Study Suggests Wolves Show Empathy Through Yawning

iStockphoto/Thinkstock(NEW YORK) -- Not only are wolves social animals, similar in some ways to humans and chimpanzees, but according to a new study, they may also share a propensity for contagious yawning, just like primates.

According to the study, published in the journal PLOS ONE, wolves do yawn contagiously, but perhaps more interestingly, they are more prone to do so around other wolves with which they are closely bonded. Researchers at the University of Tokyo said that this could be a sign that wolves show empathy by yawning.

The study also found that female wolves were quicker to yawn and yawned more frequently when around a yawning "friend." Male wolves only yawned more frequently. Perhaps, researchers suggest, female wolves are more attuned to social clues.

The study also suggests that empathy may have existed farther back in mammalian history than previously known.

Copyright 2014 ABC News Radio


A Look Inside a Slum Cut Off by the Ebola Outbreak

Dr. Richard Besser/ABC News(MONROVIA, Liberia) -- REPORTER'S NOTEBOOK by ABC News' Dr. Richard Besser

The streets outside West Point are empty of pedestrians. Shops normally bustling with activity are boarded up. This poor community in the capital of Liberia, one of four West African countries affected by the worst-ever Ebola outbreak, has been quarantined – barricaded off from the rest of the region by barbed wire fences patrolled by police and military personnel.

"It looks like it did during the war," one resident told me, referring to the decades-long civil war that ended in 2003.

Desperate residents peered out from their homes and shops, eager to share their stories across the barrier. I met Steven, a 30-year-old tailor. His life has been halted by Ebola. His stepmother and father have died from the disease and three of his siblings are in a treatment center. He has no idea how they’re doing.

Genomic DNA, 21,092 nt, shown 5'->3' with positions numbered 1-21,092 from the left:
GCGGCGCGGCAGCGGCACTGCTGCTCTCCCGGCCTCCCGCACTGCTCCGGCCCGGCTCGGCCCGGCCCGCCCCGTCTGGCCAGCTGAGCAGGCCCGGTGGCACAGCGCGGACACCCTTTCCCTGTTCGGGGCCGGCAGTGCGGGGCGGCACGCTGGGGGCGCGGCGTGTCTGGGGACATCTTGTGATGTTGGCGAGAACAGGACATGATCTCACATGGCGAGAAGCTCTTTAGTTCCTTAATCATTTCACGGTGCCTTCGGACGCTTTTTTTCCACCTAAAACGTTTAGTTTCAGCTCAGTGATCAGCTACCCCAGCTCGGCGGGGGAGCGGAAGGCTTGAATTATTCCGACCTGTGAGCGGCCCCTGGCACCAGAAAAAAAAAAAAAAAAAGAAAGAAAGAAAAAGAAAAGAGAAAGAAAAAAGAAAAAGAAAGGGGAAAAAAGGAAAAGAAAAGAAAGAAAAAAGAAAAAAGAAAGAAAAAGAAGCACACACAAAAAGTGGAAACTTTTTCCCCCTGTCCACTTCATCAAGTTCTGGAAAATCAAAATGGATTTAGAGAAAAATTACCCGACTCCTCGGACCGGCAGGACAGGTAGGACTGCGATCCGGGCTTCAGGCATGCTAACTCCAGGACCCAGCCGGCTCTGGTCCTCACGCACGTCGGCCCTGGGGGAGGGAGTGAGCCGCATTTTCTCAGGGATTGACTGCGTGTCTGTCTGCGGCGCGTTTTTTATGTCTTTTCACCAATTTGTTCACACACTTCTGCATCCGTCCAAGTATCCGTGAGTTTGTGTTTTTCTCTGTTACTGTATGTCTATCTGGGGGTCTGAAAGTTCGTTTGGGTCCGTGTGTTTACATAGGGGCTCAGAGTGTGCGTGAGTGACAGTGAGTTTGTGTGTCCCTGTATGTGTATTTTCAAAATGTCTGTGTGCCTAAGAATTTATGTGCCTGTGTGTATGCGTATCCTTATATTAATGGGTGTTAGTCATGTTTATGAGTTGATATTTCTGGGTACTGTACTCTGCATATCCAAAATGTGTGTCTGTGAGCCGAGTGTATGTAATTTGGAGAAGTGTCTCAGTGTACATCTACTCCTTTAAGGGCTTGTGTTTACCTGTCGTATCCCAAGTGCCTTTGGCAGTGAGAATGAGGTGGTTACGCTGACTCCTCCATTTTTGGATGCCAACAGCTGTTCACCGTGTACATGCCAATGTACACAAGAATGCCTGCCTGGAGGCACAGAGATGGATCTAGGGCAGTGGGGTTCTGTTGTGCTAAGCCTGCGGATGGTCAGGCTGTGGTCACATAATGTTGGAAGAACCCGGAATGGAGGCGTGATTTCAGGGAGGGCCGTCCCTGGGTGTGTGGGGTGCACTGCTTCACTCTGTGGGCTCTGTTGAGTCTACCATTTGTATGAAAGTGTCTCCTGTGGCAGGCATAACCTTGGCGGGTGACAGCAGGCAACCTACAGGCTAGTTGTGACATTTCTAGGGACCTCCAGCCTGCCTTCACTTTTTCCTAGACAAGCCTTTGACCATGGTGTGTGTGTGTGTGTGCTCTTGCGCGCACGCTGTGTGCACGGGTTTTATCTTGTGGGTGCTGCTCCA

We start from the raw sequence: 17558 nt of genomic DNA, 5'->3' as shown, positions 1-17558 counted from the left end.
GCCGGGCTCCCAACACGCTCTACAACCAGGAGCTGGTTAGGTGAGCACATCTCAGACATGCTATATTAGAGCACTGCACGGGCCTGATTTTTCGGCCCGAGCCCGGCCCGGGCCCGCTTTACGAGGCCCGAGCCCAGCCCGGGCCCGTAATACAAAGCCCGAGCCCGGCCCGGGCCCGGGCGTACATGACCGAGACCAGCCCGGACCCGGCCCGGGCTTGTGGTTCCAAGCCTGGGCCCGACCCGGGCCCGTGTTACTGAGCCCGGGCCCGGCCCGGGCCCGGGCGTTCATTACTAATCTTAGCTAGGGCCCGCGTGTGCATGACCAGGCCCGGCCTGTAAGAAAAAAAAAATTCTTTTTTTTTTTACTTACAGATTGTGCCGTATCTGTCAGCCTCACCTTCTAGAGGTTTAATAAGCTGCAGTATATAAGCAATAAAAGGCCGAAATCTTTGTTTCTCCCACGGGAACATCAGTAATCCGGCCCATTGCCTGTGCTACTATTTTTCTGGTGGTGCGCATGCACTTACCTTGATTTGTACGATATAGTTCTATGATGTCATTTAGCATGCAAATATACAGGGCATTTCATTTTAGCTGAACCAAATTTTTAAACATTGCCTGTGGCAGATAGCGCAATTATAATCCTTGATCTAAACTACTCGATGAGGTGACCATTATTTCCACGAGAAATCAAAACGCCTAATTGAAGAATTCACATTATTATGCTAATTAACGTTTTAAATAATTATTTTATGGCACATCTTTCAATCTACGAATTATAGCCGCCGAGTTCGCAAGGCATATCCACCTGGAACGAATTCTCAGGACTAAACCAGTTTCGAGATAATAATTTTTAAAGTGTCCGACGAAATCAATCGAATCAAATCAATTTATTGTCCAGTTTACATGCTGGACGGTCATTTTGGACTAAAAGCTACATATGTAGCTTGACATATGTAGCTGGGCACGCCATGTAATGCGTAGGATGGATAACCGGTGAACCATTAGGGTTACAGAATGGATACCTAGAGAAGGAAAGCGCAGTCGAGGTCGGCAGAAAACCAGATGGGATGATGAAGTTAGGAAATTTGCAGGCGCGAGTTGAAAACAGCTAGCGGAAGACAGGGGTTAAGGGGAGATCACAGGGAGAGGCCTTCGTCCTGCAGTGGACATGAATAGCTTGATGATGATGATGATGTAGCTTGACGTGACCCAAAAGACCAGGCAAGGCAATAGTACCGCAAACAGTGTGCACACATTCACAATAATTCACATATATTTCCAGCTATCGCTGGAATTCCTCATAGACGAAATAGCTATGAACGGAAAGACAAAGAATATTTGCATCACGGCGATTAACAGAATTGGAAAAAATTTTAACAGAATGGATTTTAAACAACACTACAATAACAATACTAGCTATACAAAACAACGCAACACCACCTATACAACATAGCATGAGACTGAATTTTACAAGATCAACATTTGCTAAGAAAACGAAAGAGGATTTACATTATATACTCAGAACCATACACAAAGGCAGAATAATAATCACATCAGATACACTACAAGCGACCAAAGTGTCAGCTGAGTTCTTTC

Steven became trapped inside West Point in a stroke of bad luck. He had been sleeping in his shop outside the slum for two weeks to avoid the crowded alleys amid the deadly outbreak. He returned to check on his family last Tuesday, and when he awoke Wednesday, the quarantine was in place. He couldn't leave. The military agreed to let him step outside the barricade for our interview and then he had to retreat. His face showed his anguish.

As we spoke, trucks exited West Point loaded with water. "Why is the water coming out?" I asked. "They have raised the prices," Steven told me. "We cannot afford the water. Many can't buy the food."

Faced with a health crisis, governments sometimes feel that action – no matter how absurd – is better than no action. A quarantine is absurd. It can’t control Ebola, it can only worsen lives that are already filled with despair. While some people within the cordoned-off community have the virus, most do not. Outside the fence, it’s the same. By erecting barriers, they stigmatize residents, destroy trust in the government and disrupt access to food and supplies.

"They deliver rice and beans," Steven told me. "But how do we eat it without coal to burn to heat the water?"